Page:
A recent report from The Economic Affairs Committee entitled, ‘Quantitative easing: a dangerous addiction?’, has warned that the Bank of England is becoming “addicted to quantitative easing” (printing money), which is leading to higher UK inflation and causing almost irreversible damage to the government’s finances.
Bank of England “addicted” to printing money
Lord Forsyth of Drumlean who is the Chair of the Economic Affairs Committee said:
“The Bank of England has become addicted to quantitative easing. It appears to be its answer to all the country’s economic problems and by the end of 2021, the Bank will own an eye-watering £875bn of Government bonds and £20bn in corporate bonds.
“The scale and persistence of QE—now equivalent to 40% of GDP—requires significant scrutiny and accountability. However, the Bank has faced few questions until now. Going forward, the Bank must be more transparent, justify the use of QE and show its working. The Bank needs to explain how it will curb inflation if it is more than just short term. It also needs to do more to mitigate widening wealth inequalities that have resulted from rising asset prices caused by QE.”
What is Quantitative Easing?
Quantitative easing (QE) is essentially, central banks such as the federal reserve (FED) or the Bank of England printing money (digitally) to inject money or ‘stimulus’ into the financial system.
This is usually done by a central banks printing money out of thin air, and buying financial assets such as mortgage backed securities and government bonds.
An increase in money supply can lead to inflation, meaning the price of everyday goods and services get more expensive. The average person would have a reduction in purchasing power, as the money they have now buys less goods and services.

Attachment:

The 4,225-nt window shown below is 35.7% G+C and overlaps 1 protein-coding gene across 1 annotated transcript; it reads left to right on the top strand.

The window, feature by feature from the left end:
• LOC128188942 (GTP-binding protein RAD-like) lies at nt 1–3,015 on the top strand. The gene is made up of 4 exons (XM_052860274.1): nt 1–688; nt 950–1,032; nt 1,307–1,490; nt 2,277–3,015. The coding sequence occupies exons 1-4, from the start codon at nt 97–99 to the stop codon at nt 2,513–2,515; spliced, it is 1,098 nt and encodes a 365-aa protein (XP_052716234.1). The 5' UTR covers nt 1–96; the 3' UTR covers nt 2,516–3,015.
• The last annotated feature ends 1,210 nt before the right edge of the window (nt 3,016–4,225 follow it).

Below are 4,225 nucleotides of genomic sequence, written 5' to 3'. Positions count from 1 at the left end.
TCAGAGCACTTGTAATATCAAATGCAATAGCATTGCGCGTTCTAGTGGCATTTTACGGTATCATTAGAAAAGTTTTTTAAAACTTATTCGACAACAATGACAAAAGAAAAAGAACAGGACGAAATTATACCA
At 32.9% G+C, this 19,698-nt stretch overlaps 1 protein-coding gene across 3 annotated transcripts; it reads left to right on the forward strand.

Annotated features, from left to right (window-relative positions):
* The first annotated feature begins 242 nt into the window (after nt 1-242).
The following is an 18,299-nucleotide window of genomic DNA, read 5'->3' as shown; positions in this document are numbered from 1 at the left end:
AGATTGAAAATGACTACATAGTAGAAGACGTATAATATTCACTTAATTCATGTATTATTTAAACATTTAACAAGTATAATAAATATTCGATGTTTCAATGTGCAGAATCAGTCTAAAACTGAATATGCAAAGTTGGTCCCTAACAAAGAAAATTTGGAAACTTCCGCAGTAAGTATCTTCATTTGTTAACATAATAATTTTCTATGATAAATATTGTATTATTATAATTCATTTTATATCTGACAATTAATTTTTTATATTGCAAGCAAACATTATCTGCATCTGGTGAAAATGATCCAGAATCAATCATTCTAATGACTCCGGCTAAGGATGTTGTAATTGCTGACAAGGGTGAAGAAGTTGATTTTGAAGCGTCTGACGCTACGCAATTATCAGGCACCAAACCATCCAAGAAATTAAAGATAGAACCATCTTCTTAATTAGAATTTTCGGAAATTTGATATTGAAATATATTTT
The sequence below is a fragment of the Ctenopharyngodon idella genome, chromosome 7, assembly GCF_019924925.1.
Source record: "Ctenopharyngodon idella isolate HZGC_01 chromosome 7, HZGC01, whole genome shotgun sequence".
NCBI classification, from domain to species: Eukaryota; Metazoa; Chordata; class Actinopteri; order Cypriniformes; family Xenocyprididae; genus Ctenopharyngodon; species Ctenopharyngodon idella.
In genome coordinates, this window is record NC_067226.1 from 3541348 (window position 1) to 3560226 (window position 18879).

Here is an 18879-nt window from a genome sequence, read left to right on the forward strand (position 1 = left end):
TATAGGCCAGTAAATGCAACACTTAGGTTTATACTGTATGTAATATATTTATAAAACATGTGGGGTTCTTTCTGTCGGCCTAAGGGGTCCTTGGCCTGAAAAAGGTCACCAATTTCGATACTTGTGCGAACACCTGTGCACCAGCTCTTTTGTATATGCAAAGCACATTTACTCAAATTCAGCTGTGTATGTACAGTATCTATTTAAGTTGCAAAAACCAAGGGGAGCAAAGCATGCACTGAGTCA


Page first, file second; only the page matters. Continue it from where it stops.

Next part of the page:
Think Zimbabwe, or more recently Venezuela, where hyperinflation has made the currency almost worthless.
QE is a serious danger.
Lord Forsyth goes on to comment:
“QE is a serious danger to the long-term health of the public finances. A clear plan on how QE will be unwound is necessary, and this plan must be made public.”
The report also adds that the Bank of England is widely perceived to be using QE to finance the Government’s record deficit spending.
The Bank’s bond purchases were aligned closely with the speed of issuance by HM Treasury. If perceptions continue to grow that the Bank is using QE mainly to finance the Government’s spending priorities, it could lose credibility, and this would harm its ability to control inflation and maintain financial stability.
Increasing the wealth divide in society.
It could be argued that the BOE’s QE programme is in fact increasing the wealth gap in today’s society.
Quantitative easing more often than not simply boosts asset prices.
The wealthiest top percent in society own the majority of stocks, bonds, property, businesses and real assets, which is why there is an increasing wealth divide due to all this money printing.
The BOE has not set out a plan to reverse QE.
The report throws up a confusing message from the BOE as first it said it would raise interest rates before reversing QE, but now it is considering reversing QE before raising interest rates.
The committee said during the course of its inquiry that, “The Bank must set out its rationale for changing its policy and set out a clear exit strategy, particularly considering the growing debate on inflation.”
There is little evidence to show that printing money has worked.
The report finds that there is little evidence to show that QE increased bank lending or investment, or indeed that it had increased consumer spending by asset holders.
You can’t print gold, the supply of gold bullion is limited.
Not only the Bank of England but Central Banks globally are initiating huge quantitative easing programme which in turn is de-valuing fiat currency. Over time all major currencies have depreciated relative to gold.
Historically, gold has held its value over long periods of time and can protect your wealth from the real and ongoing risks of quantitative easing, inflation and hyperinflation.